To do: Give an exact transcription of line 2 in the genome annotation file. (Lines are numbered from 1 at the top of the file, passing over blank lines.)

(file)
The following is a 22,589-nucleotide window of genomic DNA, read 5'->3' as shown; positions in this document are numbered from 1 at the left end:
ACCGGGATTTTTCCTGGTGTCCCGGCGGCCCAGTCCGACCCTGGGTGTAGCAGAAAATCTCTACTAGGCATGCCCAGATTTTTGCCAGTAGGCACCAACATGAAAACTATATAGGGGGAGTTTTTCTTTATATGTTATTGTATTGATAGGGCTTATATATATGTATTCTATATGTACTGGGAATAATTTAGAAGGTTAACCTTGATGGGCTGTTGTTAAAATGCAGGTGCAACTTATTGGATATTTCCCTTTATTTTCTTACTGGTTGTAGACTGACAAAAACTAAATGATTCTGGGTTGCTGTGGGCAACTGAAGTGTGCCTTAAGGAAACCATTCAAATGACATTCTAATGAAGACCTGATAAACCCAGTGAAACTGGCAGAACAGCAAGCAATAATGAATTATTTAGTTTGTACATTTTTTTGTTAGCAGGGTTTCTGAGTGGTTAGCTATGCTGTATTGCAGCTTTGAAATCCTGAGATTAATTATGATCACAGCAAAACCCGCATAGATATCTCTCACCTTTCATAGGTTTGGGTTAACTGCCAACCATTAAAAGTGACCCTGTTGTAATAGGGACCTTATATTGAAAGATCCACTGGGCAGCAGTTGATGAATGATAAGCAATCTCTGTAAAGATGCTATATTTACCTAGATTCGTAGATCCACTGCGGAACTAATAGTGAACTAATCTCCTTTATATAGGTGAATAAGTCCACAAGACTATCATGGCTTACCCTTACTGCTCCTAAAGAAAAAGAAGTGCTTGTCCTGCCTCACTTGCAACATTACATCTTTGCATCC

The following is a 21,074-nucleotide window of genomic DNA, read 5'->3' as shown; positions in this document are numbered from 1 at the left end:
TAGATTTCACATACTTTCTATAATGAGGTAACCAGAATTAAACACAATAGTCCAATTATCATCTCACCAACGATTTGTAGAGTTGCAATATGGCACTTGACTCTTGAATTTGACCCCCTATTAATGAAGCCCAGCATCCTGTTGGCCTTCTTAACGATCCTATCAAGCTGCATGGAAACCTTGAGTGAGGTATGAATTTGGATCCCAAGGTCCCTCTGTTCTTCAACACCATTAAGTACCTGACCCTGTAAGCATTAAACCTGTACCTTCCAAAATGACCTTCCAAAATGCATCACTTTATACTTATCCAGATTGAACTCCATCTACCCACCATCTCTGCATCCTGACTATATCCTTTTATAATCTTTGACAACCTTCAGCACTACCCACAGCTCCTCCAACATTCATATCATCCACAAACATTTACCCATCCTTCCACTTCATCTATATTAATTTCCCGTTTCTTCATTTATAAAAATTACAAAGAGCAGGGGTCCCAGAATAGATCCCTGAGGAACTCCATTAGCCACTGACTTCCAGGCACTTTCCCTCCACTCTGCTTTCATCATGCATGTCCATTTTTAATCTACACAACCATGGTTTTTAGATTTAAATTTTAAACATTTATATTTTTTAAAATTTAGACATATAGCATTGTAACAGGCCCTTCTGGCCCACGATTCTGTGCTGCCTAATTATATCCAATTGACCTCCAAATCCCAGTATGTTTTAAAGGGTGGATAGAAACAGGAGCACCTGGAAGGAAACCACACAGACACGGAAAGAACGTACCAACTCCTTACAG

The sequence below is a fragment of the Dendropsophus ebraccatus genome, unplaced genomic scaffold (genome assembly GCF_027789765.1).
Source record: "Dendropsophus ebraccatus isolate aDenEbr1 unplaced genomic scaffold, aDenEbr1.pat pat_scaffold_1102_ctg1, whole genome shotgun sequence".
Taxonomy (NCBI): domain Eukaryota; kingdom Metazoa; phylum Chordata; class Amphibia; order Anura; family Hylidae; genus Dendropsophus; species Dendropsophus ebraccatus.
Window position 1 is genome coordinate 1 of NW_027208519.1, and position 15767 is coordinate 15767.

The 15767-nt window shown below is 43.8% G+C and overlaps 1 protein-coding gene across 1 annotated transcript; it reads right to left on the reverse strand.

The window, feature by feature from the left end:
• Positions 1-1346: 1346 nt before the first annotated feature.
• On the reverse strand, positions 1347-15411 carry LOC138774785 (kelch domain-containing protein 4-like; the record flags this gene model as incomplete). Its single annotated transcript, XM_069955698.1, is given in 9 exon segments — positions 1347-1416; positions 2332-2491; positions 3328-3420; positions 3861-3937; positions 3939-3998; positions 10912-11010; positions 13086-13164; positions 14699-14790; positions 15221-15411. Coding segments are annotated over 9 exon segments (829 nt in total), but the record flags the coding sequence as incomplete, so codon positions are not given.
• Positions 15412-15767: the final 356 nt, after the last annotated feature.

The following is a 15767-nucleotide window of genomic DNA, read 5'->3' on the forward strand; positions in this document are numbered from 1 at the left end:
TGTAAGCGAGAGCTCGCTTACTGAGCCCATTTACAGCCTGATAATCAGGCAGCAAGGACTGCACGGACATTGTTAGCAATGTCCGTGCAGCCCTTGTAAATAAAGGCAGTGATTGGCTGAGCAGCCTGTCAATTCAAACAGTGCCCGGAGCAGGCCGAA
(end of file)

ACCGGGATTTTTCCTGGTGTCCCGGCGGCCCAGTCCGACCCTGGGTGTAGCAGAAAATCTCTACTAGGCATGCCCAGATTTTTGCCAGTAGGCACCAACATGAAAACTATATAGGGGGAGTTTTTCTTTATATGTTATTGTATTGATAGGGCTTATATATATGTATTCTATATGTACTGGGAATAATTTAGAAGGTTAACCTTGATGGGCTGTTGTTAAAATGCAGGTGCAACTTATTGGATATTTCCCTTTATTTTCTTACTGGTTGTAGACTGACAAAAACTAAATGATTCTGGGTTGCTGTGGGCAACTGAAGTGTGCCTTAAGGAAACCATTCAAATGACATTCTAATGAAGACCTGATAAACCCAGTGAAACTGGCAGAACAGCAAGCAATAATGAATTATTTAGTTTGTACATTTTTTTGTTAGCAGGGTTTCTGAGTGGTTAGCTATGCTGTATTGCAGCTTTGAAATCCTGAGATTAATTATGATCACAGCAAAACCCGCATAGATATCTCTCACCTTTCATAGGTTTGGGTTAACTGCCAACCATTAAAAGTGACCCTGTTGTAATAGGGACCTTATATTGAAAGATCCACTGGGCAGCAGTTGATGAATGATAAGCAATCTCTGTAAAGATGCTATATTTACCTAGATTCGTAGATCCACTGCGGAACTAATAGTGAACTAATCTCCTTTATATAGGTGAATAAGTCCACAAGACTATCATGGCTTACCCTTACTGCTCCTAAAGAAAAAGAAGTGCTTGTCCTGCCTCACTTGCAACATTACATCTTTGCATCC